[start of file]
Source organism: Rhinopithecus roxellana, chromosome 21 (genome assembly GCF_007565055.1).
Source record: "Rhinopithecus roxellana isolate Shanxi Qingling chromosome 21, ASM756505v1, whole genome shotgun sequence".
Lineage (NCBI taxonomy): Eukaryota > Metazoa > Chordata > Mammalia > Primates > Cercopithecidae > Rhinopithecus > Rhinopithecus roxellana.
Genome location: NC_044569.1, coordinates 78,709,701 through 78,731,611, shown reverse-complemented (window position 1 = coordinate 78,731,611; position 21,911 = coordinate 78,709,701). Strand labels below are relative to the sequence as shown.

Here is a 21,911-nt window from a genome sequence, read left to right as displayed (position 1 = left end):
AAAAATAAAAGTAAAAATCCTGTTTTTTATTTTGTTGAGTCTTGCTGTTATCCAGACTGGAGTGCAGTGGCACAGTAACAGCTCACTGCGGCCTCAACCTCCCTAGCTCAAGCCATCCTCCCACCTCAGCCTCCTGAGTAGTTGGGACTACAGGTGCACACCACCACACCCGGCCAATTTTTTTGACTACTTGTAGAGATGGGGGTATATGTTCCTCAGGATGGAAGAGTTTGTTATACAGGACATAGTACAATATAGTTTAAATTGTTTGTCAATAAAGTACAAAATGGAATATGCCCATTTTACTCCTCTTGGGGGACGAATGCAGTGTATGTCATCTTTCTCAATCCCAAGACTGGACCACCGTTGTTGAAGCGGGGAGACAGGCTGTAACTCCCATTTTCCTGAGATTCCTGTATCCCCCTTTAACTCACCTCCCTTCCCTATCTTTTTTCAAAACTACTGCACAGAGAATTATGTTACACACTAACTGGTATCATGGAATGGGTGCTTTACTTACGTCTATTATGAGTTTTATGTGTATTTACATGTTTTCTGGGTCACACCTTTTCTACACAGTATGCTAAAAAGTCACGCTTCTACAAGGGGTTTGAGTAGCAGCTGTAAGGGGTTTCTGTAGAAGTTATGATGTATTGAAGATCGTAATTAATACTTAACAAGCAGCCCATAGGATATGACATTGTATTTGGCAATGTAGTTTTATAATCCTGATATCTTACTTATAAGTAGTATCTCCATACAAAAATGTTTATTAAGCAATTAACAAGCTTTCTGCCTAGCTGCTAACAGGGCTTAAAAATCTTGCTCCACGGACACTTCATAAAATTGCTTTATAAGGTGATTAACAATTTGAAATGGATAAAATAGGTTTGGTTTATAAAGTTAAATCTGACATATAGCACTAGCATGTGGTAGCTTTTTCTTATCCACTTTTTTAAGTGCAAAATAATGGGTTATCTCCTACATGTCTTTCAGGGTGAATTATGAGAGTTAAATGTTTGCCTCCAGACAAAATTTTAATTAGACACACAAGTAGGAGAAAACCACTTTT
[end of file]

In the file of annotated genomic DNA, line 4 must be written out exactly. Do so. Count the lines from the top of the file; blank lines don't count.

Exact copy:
Genome location: NC_044569.1, coordinates 78,709,701 through 78,731,611, shown reverse-complemented (window position 1 = coordinate 78,731,611; position 21,911 = coordinate 78,709,701). Strand labels below are relative to the sequence as shown.